As with every other segment of society, the legal profession, and the justice system as a whole, have taken some fierce body blows this year, courtesy of everyone’s least-favourite virus.
Even though law firms were designated as an essential service from the earliest days of the pandemic, many law firms shut their doors for an extended period, opting to follow the lead of the courts,who tightly closed their doors completely, throwing court lists into a shambles. While most firms, including our own, quickly figured it out, and made the necessary changes to enable them to re-open safely, relying on physical distancing, deep cleaning, and lots and lots of masks, plexiglass and disinfectant wipes,the court system largely failed in its attempt to maintain adequate service levels.
Hobbled by many years of under-spending on technology, and an attitude of complacency, the courts could do little except to adjourn everything on their dockets, and suspend the running of limitation periods. Court waiting lists ballooned, and the processing time for routine court documents, such as grants of probate, and divorce orders became, and remain, interminable.
The only bright spot on the court landscape remained our newest court, the Civil Resolution Tribunal, which as a completely online court, utilizing modern technology, was able to continue to function without interruption, Unfortunately it’s mandate is quite limited, so its impact on the overall chaos of the courts has been quite small.
2020 was the year that the Attorney General finally admitted that the court system could no longer cope with the huge volume of auto accident cases it receives, and that ICBC was drowning under the weight of its legal bills to defend them. Legislation was passed to deny the public the right to claim compensation for their auto injury related losses in court. Presumably, once the current crop of cases now in the system are dealt with, court waiting lists should shrink dramatically, but perversely, this year instead saw a ‘pig in the python’ phenomenon, as an energetic personal injury bar, on the cusp of unemployment, scurried to hustle as many personal injury cases as they could ,and to get them into the court system before the advent of ‘no-fault’.
Personal injury law has always been a large and lucrative segment of the legal industry, so another singular feature of this year has been the spectacle of many hundreds of personal injury lawyers struggling to re-invent themselves. The billboards are being re-papered and the TV ads re-scripted,to tout wrongful dismissal employment cases, denied disability insurance claims, and contested wills and estates. One wonders whether the volume of litigation will actually decline or whether only the mix of cases will change. The Feds must think the case volume will be on the wane, since again in 2020 they didn’t get around to replenishing the Supreme Court bench, which is constantly shrinking due to natural attrition. We end the year pretty much where we began, with 4 vacancies on the 90 judge roster, and no apparent thought to any increase in the roster to account for our growing population, or the growing length of cases.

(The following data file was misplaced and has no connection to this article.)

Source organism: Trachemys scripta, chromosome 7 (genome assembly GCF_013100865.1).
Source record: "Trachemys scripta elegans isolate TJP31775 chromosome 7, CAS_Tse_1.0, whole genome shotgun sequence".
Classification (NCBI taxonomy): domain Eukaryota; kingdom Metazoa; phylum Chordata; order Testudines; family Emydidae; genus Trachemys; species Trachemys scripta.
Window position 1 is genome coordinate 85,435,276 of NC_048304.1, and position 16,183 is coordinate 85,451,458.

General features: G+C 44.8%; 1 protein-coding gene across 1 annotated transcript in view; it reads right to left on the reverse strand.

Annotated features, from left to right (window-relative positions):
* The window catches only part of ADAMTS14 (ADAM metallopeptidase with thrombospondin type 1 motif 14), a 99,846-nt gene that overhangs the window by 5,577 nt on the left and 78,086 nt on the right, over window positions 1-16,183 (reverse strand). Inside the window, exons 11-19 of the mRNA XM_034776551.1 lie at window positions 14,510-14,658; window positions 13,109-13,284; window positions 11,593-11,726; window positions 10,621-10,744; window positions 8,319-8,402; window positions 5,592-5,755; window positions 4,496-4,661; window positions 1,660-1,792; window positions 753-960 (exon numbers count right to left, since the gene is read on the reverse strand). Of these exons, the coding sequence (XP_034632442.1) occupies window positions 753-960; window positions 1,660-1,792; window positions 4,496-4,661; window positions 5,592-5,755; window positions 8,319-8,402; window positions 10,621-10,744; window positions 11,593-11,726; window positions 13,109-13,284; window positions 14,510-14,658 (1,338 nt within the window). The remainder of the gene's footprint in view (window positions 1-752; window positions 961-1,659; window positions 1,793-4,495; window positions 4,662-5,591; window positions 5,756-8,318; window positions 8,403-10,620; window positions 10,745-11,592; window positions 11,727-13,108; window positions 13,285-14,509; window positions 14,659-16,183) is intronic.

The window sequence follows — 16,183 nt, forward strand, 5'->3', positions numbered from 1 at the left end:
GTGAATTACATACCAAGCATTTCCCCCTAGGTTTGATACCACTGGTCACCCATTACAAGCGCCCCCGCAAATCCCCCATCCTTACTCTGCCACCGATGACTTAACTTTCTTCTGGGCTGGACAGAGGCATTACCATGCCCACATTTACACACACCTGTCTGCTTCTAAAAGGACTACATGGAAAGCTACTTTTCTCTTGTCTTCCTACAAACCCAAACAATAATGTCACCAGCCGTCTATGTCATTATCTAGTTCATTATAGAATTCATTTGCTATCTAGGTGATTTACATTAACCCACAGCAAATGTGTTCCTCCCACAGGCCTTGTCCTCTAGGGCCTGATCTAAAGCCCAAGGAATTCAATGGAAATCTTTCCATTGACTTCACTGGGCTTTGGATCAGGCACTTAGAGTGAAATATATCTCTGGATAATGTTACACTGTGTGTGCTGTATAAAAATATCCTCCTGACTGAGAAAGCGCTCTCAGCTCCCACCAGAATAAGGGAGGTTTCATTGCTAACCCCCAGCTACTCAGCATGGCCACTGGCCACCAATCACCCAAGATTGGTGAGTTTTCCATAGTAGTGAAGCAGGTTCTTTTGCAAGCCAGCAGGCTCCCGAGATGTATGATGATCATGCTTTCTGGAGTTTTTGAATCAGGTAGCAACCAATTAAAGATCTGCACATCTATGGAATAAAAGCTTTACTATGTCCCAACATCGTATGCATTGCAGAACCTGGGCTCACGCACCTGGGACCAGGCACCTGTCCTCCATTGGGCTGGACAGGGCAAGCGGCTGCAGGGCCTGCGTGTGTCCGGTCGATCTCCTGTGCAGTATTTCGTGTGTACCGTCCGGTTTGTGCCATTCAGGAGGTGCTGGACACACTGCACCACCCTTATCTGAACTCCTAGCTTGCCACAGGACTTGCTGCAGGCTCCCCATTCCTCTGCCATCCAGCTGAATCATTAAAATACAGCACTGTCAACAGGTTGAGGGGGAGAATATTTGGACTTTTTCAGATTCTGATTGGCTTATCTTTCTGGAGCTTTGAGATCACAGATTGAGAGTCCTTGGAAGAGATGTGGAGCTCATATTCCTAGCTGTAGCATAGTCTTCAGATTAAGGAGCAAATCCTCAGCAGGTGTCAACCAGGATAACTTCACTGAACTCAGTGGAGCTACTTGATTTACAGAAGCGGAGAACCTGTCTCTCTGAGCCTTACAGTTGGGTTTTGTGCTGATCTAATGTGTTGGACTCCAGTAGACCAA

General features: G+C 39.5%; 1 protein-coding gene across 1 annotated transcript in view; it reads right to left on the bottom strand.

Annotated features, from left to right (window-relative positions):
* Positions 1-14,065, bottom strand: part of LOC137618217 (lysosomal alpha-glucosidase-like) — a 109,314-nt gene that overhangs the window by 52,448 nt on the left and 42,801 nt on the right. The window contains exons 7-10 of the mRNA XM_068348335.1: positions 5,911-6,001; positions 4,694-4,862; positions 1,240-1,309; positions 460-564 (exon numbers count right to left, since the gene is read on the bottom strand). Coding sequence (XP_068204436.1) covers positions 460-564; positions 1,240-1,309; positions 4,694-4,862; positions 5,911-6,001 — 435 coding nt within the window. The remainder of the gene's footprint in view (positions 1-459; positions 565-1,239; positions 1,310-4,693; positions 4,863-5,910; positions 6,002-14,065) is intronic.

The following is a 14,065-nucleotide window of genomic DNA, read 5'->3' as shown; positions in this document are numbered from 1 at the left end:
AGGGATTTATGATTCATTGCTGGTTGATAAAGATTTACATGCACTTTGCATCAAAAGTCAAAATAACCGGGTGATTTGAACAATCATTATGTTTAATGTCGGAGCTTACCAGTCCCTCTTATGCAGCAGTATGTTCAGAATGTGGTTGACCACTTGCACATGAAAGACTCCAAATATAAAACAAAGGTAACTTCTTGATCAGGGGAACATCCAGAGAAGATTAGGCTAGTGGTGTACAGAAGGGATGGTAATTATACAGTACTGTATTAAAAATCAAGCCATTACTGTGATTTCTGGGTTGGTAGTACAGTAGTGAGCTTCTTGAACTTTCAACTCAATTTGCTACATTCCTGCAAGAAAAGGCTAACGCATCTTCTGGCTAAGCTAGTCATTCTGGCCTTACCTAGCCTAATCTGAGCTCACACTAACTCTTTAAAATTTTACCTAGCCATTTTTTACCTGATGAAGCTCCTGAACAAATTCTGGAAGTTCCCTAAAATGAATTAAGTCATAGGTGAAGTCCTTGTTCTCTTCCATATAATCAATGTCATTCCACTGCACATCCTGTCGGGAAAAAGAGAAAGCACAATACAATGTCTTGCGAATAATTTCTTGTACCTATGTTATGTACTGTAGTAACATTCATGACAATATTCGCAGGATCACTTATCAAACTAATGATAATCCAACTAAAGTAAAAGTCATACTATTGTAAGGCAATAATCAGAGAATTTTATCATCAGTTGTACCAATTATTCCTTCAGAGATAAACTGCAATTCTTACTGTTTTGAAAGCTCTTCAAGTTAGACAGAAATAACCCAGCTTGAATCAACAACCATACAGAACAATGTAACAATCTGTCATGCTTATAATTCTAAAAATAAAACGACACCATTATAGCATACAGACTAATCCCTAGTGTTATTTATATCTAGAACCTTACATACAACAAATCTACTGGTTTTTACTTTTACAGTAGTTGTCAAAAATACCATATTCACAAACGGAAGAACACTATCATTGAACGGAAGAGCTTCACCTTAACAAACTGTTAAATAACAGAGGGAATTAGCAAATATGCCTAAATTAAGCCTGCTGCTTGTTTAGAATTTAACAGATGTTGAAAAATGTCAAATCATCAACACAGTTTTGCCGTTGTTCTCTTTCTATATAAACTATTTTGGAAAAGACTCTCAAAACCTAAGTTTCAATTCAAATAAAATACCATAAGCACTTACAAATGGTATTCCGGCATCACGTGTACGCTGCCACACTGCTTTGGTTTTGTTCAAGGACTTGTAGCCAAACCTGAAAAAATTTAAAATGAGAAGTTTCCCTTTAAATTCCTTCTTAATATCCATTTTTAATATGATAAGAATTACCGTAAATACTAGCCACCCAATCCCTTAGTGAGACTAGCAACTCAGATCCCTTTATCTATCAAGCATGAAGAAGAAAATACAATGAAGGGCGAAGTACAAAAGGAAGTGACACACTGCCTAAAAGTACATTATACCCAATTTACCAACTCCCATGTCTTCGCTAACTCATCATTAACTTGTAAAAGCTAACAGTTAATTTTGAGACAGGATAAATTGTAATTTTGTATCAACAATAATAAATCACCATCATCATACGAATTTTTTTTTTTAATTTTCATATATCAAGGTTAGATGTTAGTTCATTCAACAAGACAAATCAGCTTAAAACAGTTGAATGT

One wonders then, how the brand new Abbotsford courthouse, now partially open, is to be staffed? When in full swing in January it will boast 14 new court rooms , but no new judges to preside in them. At least its a sharp looking building !
There were judicial appointments made this year, to be sure, and one of them deserves special mention. Madame Justice Ardith Walpetko We’dalx Walkem became the first indigenous woman to be appointed to the Supreme court of British Columbia. The long overdue appointment, made just before Christmas, has been widely heralded. and comes at a time when the courts and the profession are starting to come to terms with the implications for the legal system of this years; adoption by BC of the UN Declaration of the Rights of Indigenous People. Anticipating that the Declaration is going to become an increasingly important component of the system, in 2021 all practicing BC lawyers are being required to undergo 6 hours of cultural sensitivity training, to become better acquainted with indigenous issues.
The times, they are a’changin’ rapidly in other quarters of the legal profession as well. Readers of last years’ year end review will recall the controversy that surrounded the Law Society’s half- baked idea to open up family law proceedings to lightly trained para-legals, based on the wooly logic that they would work cheaper than lawyers, and that would drive down the cost of litigating a family dispute. There ensued a lively debate at the Law Society’s AGM, culminating in the membership decisively passing a resolution instructing the Benchers to smarten up and shelve the idea of licencing family para-legals to play lawyer.
The Benchers of the Law Society, however, are a crafty bunch, and don’t take kindly to being bitch-slapped by the membership, so this years iteration of the paralegal debate had the Law Society creating an “Innovation Sandbox”. The Society is now actively soliciting submissions from non-lawyers who want to create and operate pilot projects within the ‘Sandbox’ to offer cheaper legal services from non-lawyers in direct competition to fully trained lawyers.The Benchers are being coy about how the ‘sandbox’ will actually work, or what sorts of submissions have been received ( or whether those pesky family para-legals have snuck onto the list)
So, all in all , a very interesting year in the profession!
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